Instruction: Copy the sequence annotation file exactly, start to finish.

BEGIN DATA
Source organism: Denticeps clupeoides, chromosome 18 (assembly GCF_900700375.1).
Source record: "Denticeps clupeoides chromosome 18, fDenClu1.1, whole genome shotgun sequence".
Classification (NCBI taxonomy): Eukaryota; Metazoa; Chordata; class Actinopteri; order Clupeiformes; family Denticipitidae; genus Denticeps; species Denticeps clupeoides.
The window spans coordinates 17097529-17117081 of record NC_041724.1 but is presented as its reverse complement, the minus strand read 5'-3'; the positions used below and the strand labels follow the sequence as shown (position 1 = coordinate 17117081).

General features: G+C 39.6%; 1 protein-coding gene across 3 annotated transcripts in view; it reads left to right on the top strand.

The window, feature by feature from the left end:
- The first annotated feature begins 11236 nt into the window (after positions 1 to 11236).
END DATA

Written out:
Source organism: Denticeps clupeoides, chromosome 18 (assembly GCF_900700375.1).
Source record: "Denticeps clupeoides chromosome 18, fDenClu1.1, whole genome shotgun sequence".
Classification (NCBI taxonomy): Eukaryota; Metazoa; Chordata; class Actinopteri; order Clupeiformes; family Denticipitidae; genus Denticeps; species Denticeps clupeoides.
The window spans coordinates 17097529-17117081 of record NC_041724.1 but is presented as its reverse complement, the minus strand read 5'-3'; the positions used below and the strand labels follow the sequence as shown (position 1 = coordinate 17117081).

General features: G+C 39.6%; 1 protein-coding gene across 3 annotated transcripts in view; it reads left to right on the top strand.

The window, feature by feature from the left end:
- The first annotated feature begins 11236 nt into the window (after positions 1 to 11236).